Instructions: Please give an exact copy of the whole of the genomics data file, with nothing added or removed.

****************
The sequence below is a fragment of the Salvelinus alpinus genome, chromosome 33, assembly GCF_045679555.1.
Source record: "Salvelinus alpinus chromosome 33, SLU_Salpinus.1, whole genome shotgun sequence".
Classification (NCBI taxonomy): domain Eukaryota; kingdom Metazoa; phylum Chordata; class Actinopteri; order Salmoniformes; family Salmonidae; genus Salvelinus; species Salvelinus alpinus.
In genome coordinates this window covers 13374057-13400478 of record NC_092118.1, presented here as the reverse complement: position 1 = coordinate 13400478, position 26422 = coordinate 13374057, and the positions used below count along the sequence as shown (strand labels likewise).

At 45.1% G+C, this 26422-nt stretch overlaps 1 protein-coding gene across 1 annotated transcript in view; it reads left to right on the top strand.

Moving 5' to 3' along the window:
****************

The sequence below is a fragment of the Salvelinus alpinus genome, chromosome 33, assembly GCF_045679555.1.
Source record: "Salvelinus alpinus chromosome 33, SLU_Salpinus.1, whole genome shotgun sequence".
Classification (NCBI taxonomy): domain Eukaryota; kingdom Metazoa; phylum Chordata; class Actinopteri; order Salmoniformes; family Salmonidae; genus Salvelinus; species Salvelinus alpinus.
In genome coordinates this window covers 13374057-13400478 of record NC_092118.1, presented here as the reverse complement: position 1 = coordinate 13400478, position 26422 = coordinate 13374057, and the positions used below count along the sequence as shown (strand labels likewise).

At 45.1% G+C, this 26422-nt stretch overlaps 1 protein-coding gene across 1 annotated transcript in view; it reads left to right on the top strand.

Moving 5' to 3' along the window: